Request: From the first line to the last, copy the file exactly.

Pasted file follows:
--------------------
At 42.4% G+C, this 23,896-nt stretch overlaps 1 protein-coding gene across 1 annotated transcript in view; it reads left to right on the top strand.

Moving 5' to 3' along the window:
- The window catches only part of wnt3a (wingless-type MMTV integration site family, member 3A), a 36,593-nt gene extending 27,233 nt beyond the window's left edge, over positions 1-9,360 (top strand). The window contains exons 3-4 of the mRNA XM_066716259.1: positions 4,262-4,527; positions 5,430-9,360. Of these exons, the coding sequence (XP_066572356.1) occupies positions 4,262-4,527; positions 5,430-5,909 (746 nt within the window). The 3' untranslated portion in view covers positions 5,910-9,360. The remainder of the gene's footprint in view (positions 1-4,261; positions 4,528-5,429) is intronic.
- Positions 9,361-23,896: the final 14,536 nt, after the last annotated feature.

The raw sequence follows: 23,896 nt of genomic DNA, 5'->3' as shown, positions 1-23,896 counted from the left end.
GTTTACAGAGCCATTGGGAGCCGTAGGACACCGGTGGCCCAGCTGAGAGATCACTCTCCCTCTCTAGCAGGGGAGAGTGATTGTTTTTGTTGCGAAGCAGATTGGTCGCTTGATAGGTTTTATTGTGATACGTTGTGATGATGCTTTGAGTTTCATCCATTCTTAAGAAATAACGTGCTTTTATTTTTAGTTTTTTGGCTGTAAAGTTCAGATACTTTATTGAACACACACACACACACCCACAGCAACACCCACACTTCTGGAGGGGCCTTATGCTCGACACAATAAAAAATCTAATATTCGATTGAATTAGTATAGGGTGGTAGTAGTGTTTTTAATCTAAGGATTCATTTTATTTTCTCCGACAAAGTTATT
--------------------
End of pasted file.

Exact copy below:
At 42.4% G+C, this 23,896-nt stretch overlaps 1 protein-coding gene across 1 annotated transcript in view; it reads left to right on the top strand.

Moving 5' to 3' along the window:
- The window catches only part of wnt3a (wingless-type MMTV integration site family, member 3A), a 36,593-nt gene extending 27,233 nt beyond the window's left edge, over positions 1-9,360 (top strand). The window contains exons 3-4 of the mRNA XM_066716259.1: positions 4,262-4,527; positions 5,430-9,360. Of these exons, the coding sequence (XP_066572356.1) occupies positions 4,262-4,527; positions 5,430-5,909 (746 nt within the window). The 3' untranslated portion in view covers positions 5,910-9,360. The remainder of the gene's footprint in view (positions 1-4,261; positions 4,528-5,429) is intronic.
- Positions 9,361-23,896: the final 14,536 nt, after the last annotated feature.

The raw sequence follows: 23,896 nt of genomic DNA, 5'->3' as shown, positions 1-23,896 counted from the left end.
GTTTACAGAGCCATTGGGAGCCGTAGGACACCGGTGGCCCAGCTGAGAGATCACTCTCCCTCTCTAGCAGGGGAGAGTGATTGTTTTTGTTGCGAAGCAGATTGGTCGCTTGATAGGTTTTATTGTGATACGTTGTGATGATGCTTTGAGTTTCATCCATTCTTAAGAAATAACGTGCTTTTATTTTTAGTTTTTTGGCTGTAAAGTTCAGATACTTTATTGAACACACACACACACACCCACAGCAACACCCACACTTCTGGAGGGGCCTTATGCTCGACACAATAAAAAATCTAATATTCGATTGAATTAGTATAGGGTGGTAGTAGTGTTTTTAATCTAAGGATTCATTTTATTTTCTCCGACAAAGTTATT